We have always had BOTH 0-based indexing and 1-based indexing. In order to distinguish between the two, 0-based indices are followed by “+1″. The 1-based indices are preferred becaused they are the language of mathematics. — Cleve
I won’t expound on this anymore, but suffice it to say if you’re interested in this, a quick google search will turn up bountiful results, as it has a long and contentious history!
This error message can also arise if you use a noninteger (or negative) value to index. What is MATLAB supposed to do with A(1.5) or A(-3)? In this context, it’s again likely that you’ll want to check the bounds of any loop statements in your code to make sure they aren’t producing decimal or negative values for indexing.
4. The expression to the left of the equals sign is not a valid target for an assignment.
This error message arises because of misuse of the = and == operators. The = operator does an assignment, and the == operator does a logical test for equality. In the context of an if statement, for example, the if operator is expecting to see a logical condition to determine whether to continue executing code. So the following example code produces this error:
n = 5; if n = 4 n = n.^2; end if n = 4 | Error: The expression to the left of the equals sign is not a valid target for an assignment.
To fix this all you need to do is use == instead:
n = 5; if n == 4 n = n.^2; end
This code outlines the differences between the two operators more clearly:
A = 1:5 A = 1 2 3 4 5 B = 5; A == B ans = 0 0 0 0 1 C = A == B C = 0 0 0 0 1
In short: when you need to compare values, use ==. When you want to assign a value, use =.
5. Subscripted assignment dimension mismatch.
This error message arises because of an attempt to assign a vector or matrix into a compartment that it does not fit in. The dimension of the subscripted elements does not match the dimension of the assignment. For example, you cannot assign the first element in a matrix to be a vector, because there is only room for 1 element:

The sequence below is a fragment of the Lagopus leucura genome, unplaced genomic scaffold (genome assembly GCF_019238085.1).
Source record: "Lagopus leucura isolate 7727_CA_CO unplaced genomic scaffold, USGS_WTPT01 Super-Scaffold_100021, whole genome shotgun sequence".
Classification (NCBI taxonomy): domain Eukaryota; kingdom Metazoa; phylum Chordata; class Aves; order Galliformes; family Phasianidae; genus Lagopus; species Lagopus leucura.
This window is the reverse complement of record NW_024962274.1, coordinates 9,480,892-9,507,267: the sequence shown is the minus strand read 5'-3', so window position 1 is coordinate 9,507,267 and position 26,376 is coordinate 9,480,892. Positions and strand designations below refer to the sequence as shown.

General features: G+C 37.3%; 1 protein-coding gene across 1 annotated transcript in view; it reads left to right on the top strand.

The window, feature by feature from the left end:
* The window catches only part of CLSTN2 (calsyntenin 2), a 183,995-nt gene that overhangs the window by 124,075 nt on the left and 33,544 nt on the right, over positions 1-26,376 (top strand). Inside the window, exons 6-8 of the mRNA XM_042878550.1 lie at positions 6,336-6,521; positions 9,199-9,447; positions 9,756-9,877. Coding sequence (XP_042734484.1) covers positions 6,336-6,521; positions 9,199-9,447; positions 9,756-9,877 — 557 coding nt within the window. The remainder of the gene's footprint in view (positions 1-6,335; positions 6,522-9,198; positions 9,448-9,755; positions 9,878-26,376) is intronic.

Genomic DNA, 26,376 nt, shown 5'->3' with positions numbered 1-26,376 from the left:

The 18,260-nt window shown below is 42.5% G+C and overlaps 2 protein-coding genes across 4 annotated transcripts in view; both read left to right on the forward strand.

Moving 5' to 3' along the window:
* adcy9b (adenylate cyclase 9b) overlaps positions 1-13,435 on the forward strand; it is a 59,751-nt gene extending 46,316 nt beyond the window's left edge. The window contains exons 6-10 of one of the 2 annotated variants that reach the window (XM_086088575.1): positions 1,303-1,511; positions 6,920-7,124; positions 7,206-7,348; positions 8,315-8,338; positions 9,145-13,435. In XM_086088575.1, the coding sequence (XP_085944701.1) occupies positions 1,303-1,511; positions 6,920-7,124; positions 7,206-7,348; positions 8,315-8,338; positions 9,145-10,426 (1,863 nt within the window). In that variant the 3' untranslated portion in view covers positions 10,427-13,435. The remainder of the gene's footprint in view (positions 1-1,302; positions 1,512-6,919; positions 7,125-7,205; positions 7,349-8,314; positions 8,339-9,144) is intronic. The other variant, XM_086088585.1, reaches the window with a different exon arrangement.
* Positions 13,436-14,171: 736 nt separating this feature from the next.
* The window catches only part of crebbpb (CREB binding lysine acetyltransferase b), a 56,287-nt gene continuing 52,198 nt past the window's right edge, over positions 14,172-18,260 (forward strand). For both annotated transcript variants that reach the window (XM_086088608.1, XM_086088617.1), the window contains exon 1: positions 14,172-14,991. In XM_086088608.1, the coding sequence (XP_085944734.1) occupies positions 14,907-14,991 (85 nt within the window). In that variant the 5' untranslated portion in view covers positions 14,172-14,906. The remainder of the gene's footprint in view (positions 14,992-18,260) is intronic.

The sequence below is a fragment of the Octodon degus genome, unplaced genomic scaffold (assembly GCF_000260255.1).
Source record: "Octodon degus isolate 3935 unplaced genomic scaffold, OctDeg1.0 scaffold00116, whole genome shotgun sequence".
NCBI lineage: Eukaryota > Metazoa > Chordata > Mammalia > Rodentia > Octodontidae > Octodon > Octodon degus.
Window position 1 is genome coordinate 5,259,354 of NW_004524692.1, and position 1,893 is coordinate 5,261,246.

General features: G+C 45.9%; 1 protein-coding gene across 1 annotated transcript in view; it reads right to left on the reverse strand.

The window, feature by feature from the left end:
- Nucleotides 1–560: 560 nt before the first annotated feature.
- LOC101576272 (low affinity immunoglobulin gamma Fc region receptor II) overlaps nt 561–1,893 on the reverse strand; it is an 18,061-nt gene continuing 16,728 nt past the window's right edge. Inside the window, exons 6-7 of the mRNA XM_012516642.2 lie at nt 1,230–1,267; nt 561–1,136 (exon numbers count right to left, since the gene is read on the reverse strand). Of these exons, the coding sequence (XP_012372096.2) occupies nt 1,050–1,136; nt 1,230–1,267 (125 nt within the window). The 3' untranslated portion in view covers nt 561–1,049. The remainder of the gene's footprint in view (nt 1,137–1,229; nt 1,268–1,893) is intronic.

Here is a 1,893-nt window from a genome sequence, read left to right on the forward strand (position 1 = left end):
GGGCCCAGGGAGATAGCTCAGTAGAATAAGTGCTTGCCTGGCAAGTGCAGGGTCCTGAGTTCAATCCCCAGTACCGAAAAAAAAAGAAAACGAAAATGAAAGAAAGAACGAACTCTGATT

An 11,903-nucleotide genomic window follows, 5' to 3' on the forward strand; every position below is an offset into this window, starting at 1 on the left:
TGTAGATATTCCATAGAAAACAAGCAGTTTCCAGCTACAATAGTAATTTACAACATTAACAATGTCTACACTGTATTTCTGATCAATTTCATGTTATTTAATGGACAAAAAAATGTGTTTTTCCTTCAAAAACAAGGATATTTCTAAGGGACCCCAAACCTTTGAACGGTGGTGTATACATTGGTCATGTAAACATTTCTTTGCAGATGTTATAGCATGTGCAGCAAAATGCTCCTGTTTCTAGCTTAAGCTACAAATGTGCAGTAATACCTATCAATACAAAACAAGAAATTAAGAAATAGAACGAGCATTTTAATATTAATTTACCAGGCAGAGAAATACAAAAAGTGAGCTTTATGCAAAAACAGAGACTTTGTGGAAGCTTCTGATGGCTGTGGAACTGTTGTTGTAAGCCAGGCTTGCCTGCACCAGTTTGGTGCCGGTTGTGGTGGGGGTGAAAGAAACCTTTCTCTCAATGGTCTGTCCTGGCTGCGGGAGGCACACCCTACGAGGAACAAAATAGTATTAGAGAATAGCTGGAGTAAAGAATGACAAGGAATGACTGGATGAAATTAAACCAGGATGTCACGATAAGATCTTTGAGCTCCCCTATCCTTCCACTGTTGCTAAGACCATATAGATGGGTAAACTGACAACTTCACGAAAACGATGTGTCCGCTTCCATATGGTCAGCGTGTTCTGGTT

A = magic(3) A = 8 1 6 3 5 7 4 9 2 A(1) = [4 5 6] Subscripted assignment dimension mismatch.
This error can be much more subtle when you’re working with large matrices or loops, and it can occur because of a mismatch on either side of the equals sign. Sometimes the size of a vector or matrix can grow in an unexpected way in a loop, and you’ll receive this message and wonder what went wrong. The best way to debug this error is to double-check that all of your assignments are the sizes you expect them to be and that your matrices are growing (or not) as you expect them to.
If you don’t have any loops, just break the statement apart and check the size of each side. You won’t get this error if the sizes match exactly:
size(A(1:3)) ans = 1 3 size([4 5 6]) ans = 1 3 A(1:3) = [4 5 6] A = 4 1 6 5 5 7 6 9 2
Obviously, I could go on with another 25 error messages, but I think these are the most common ones I see people posting about. If you’re interested in reading about some others, check out this link:
Post about your favorite or least favorite MATLAB error messages in the comments, and let me know what you think!
Disclaimer: All views and/or opinions expressed in this post are my own, and should not be interpreted in any other way.
Josh received a BA in Physics from Clark University in 2009, and an MS in Physics from SUNY Albany in 2012. He currently works as a technical writer for MathWorks, where he writes documentation for MATLAB.